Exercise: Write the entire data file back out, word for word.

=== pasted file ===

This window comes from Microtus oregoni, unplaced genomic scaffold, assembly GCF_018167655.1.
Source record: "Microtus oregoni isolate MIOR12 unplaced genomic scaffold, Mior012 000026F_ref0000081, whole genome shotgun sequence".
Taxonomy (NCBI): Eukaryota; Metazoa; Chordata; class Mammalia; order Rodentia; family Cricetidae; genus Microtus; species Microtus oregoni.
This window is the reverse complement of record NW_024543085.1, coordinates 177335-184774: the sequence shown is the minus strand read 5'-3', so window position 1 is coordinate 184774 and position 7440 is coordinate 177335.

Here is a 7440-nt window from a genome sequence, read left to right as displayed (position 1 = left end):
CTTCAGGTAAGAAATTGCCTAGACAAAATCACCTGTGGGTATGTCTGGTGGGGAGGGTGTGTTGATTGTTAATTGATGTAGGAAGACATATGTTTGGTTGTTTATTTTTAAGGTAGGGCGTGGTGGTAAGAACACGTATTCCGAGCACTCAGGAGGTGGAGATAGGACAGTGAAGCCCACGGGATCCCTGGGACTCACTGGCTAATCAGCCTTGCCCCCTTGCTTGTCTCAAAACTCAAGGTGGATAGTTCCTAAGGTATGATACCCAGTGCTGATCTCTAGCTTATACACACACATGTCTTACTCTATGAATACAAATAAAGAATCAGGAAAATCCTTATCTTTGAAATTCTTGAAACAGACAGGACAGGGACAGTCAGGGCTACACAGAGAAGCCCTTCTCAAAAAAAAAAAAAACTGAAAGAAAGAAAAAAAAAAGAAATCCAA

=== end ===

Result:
This window comes from Microtus oregoni, unplaced genomic scaffold, assembly GCF_018167655.1.
Source record: "Microtus oregoni isolate MIOR12 unplaced genomic scaffold, Mior012 000026F_ref0000081, whole genome shotgun sequence".
Taxonomy (NCBI): Eukaryota; Metazoa; Chordata; class Mammalia; order Rodentia; family Cricetidae; genus Microtus; species Microtus oregoni.
This window is the reverse complement of record NW_024543085.1, coordinates 177335-184774: the sequence shown is the minus strand read 5'-3', so window position 1 is coordinate 184774 and position 7440 is coordinate 177335.

Here is a 7440-nt window from a genome sequence, read left to right as displayed (position 1 = left end):
CTTCAGGTAAGAAATTGCCTAGACAAAATCACCTGTGGGTATGTCTGGTGGGGAGGGTGTGTTGATTGTTAATTGATGTAGGAAGACATATGTTTGGTTGTTTATTTTTAAGGTAGGGCGTGGTGGTAAGAACACGTATTCCGAGCACTCAGGAGGTGGAGATAGGACAGTGAAGCCCACGGGATCCCTGGGACTCACTGGCTAATCAGCCTTGCCCCCTTGCTTGTCTCAAAACTCAAGGTGGATAGTTCCTAAGGTATGATACCCAGTGCTGATCTCTAGCTTATACACACACATGTCTTACTCTATGAATACAAATAAAGAATCAGGAAAATCCTTATCTTTGAAATTCTTGAAACAGACAGGACAGGGACAGTCAGGGCTACACAGAGAAGCCCTTCTCAAAAAAAAAAAAAACTGAAAGAAAGAAAAAAAAAAGAAATCCAA